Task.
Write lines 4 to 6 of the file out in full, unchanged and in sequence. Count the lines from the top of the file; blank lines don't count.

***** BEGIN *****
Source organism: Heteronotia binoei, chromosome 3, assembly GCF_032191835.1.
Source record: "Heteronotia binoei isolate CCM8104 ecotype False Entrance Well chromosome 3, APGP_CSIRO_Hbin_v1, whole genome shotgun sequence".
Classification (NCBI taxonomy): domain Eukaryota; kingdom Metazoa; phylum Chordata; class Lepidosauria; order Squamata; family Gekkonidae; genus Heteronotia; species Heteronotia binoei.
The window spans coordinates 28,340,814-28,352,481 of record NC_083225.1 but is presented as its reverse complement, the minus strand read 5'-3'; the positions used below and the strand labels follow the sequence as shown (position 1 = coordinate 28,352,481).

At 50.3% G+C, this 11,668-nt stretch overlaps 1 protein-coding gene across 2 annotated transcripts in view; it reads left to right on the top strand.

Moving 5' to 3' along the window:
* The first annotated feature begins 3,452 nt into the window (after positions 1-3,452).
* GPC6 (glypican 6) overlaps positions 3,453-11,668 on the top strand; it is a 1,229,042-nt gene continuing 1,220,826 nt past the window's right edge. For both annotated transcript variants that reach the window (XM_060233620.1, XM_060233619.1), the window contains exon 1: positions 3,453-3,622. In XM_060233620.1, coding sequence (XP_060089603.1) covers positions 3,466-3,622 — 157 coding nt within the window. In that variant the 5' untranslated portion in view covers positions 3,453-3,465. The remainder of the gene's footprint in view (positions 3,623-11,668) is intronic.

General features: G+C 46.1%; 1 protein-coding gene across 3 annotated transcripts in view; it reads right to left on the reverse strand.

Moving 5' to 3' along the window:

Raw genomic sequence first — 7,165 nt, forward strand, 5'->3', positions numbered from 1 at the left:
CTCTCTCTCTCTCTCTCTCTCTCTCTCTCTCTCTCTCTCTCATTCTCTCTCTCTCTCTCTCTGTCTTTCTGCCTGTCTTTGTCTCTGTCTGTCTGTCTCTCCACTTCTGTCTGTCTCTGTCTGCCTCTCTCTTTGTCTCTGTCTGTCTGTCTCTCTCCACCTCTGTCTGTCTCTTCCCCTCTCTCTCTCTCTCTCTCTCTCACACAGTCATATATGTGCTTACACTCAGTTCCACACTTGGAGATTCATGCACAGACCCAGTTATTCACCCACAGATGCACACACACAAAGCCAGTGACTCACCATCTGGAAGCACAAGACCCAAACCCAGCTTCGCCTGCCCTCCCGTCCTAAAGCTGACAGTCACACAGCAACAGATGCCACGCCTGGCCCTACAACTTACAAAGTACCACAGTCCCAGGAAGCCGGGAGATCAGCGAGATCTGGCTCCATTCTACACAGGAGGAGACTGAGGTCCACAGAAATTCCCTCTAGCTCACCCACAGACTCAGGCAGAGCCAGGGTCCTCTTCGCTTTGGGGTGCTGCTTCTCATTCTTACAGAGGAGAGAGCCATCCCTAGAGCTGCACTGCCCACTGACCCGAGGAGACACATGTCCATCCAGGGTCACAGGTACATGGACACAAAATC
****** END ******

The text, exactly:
The window spans coordinates 28,340,814-28,352,481 of record NC_083225.1 but is presented as its reverse complement, the minus strand read 5'-3'; the positions used below and the strand labels follow the sequence as shown (position 1 = coordinate 28,352,481).

At 50.3% G+C, this 11,668-nt stretch overlaps 1 protein-coding gene across 2 annotated transcripts in view; it reads left to right on the top strand.

Moving 5' to 3' along the window: